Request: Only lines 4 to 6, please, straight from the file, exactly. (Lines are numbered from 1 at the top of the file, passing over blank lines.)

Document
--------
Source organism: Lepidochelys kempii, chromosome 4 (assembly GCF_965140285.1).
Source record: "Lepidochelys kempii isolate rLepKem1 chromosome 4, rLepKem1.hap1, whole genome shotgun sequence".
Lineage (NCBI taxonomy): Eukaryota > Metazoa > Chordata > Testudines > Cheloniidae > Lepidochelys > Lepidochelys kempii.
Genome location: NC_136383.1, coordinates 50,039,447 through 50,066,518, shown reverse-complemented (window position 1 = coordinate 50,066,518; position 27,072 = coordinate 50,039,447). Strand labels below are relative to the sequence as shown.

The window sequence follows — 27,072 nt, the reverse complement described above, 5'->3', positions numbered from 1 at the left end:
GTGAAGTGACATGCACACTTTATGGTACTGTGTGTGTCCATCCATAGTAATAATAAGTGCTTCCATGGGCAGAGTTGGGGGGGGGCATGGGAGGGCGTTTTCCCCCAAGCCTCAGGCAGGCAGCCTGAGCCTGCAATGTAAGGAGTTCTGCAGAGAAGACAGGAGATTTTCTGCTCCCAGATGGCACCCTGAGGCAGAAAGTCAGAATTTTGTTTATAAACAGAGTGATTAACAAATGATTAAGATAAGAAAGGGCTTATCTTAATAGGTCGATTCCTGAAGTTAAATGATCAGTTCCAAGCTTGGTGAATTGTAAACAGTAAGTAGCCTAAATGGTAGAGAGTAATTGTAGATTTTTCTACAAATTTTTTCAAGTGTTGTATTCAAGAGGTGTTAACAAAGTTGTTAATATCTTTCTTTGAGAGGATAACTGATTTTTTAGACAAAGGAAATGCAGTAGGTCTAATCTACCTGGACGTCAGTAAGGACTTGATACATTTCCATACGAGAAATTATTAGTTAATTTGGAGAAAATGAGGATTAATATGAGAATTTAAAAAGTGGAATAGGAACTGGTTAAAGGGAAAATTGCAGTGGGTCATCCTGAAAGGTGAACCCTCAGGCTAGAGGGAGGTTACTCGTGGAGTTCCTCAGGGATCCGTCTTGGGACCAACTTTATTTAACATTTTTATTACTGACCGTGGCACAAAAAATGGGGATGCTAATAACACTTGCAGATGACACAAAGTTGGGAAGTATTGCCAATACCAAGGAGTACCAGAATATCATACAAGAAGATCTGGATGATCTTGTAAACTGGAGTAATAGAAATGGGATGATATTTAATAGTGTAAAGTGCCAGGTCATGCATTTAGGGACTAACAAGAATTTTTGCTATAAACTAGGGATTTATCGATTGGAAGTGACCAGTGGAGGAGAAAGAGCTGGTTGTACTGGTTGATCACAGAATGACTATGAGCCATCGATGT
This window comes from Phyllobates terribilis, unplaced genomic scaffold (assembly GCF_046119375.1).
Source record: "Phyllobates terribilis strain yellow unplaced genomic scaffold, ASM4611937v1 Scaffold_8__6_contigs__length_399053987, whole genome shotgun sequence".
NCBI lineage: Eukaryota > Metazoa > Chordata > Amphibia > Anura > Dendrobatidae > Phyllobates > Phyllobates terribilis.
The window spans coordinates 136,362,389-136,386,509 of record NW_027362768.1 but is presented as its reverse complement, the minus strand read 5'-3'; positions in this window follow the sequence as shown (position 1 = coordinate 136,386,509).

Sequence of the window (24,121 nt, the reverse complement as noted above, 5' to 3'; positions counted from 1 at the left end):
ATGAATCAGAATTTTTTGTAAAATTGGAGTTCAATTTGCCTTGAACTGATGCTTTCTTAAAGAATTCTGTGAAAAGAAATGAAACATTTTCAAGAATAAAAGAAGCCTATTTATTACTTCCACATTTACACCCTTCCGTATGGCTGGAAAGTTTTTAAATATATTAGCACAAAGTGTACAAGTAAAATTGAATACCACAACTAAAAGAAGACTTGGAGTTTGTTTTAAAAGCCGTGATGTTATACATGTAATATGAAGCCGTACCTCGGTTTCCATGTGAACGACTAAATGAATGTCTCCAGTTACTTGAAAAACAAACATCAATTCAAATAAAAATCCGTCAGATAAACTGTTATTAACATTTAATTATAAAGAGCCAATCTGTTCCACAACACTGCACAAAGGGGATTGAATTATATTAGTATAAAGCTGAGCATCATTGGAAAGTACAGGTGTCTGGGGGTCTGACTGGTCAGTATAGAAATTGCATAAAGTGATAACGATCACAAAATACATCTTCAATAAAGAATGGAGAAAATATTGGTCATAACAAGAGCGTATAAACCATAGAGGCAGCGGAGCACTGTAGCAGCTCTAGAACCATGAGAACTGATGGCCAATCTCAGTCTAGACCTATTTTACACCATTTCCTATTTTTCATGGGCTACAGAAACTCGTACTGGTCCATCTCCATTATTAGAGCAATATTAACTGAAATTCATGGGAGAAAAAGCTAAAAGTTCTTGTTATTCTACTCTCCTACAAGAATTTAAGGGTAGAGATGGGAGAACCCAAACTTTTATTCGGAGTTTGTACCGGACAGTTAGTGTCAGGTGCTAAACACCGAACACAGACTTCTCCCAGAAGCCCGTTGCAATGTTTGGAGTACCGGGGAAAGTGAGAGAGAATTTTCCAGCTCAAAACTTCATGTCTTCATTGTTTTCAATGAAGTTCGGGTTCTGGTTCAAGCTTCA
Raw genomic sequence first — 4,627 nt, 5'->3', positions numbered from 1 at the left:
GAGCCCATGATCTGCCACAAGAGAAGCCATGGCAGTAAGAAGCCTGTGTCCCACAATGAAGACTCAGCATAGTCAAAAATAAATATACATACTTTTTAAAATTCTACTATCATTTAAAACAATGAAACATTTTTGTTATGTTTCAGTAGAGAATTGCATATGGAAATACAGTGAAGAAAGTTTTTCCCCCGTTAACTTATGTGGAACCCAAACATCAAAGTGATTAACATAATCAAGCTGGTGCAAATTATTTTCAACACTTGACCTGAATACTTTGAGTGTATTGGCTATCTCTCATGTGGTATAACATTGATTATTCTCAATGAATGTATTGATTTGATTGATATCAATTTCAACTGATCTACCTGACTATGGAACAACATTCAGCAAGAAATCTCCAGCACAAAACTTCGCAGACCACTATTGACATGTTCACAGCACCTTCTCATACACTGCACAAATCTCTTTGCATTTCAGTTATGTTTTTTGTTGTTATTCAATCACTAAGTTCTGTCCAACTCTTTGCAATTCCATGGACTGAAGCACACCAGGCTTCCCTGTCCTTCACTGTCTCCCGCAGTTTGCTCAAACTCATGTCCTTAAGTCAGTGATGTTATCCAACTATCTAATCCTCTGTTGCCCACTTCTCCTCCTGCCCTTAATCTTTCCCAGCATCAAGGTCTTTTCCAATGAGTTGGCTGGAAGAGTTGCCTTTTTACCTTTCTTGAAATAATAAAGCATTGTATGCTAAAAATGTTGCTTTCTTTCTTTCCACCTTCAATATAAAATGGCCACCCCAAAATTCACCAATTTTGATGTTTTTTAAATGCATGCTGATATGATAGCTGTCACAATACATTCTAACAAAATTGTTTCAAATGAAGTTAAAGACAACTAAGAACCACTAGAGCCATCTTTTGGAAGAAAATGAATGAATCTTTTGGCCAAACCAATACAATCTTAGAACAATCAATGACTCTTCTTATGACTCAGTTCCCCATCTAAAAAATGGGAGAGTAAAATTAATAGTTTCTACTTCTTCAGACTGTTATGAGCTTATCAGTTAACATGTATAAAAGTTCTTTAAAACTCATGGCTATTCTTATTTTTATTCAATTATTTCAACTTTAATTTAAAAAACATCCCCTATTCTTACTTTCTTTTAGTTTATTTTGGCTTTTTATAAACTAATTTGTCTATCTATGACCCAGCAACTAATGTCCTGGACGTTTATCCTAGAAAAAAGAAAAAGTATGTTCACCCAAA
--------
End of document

Genome location: NC_136383.1, coordinates 50,039,447 through 50,066,518, shown reverse-complemented (window position 1 = coordinate 50,066,518; position 27,072 = coordinate 50,039,447). Strand labels below are relative to the sequence as shown.

The window sequence follows — 27,072 nt, the reverse complement described above, 5'->3', positions numbered from 1 at the left end:
GTGAAGTGACATGCACACTTTATGGTACTGTGTGTGTCCATCCATAGTAATAATAAGTGCTTCCATGGGCAGAGTTGGGGGGGGGCATGGGAGGGCGTTTTCCCCCAAGCCTCAGGCAGGCAGCCTGAGCCTGCAATGTAAGGAGTTCTGCAGAGAAGACAGGAGATTTTCTGCTCCCAGATGGCACCCTGAGGCAGAAAGTCAGAATTTTGTTTATAAACAGAGTGATTAACAAATGATTAAGATAAGAAAGGGCTTATCTTAATAGGTCGATTCCTGAAGTTAAATGATCAGTTCCAAGCTTGGTGAATTGTAAACAGTAAGTAGCCTAAATGGTAGAGAGTAATTGTAGATTTTTCTACAAATTTTTTCAAGTGTTGTATTCAAGAGGTGTTAACAAAGTTGTTAATATCTTTCTTTGAGAGGATAACTGATTTTTTAGACAAAGGAAATGCAGTAGGTCTAATCTACCTGGACGTCAGTAAGGACTTGATACATTTCCATACGAGAAATTATTAGTTAATTTGGAGAAAATGAGGATTAATATGAGAATTTAAAAAGTGGAATAGGAACTGGTTAAAGGGAAAATTGCAGTGGGTCATCCTGAAAGGTGAACCCTCAGGCTAGAGGGAGGTTACTCGTGGAGTTCCTCAGGGATCCGTCTTGGGACCAACTTTATTTAACATTTTTATTACTGACCGTGGCACAAAAAATGGGGATGCTAATAACACTTGCAGATGACACAAAGTTGGGAAGTATTGCCAATACCAAGGAGTACCAGAATATCATACAAGAAGATCTGGATGATCTTGTAAACTGGAGTAATAGAAATGGGATGATATTTAATAGTGTAAAGTGCCAGGTCATGCATTTAGGGACTAACAAGAATTTTTGCTATAAACTAGGGATTTATCGATTGGAAGTGACCAGTGGAGGAGAAAGAGCTGGTTGTACTGGTTGATCACAGAATGACTATGAGCCATCGATGT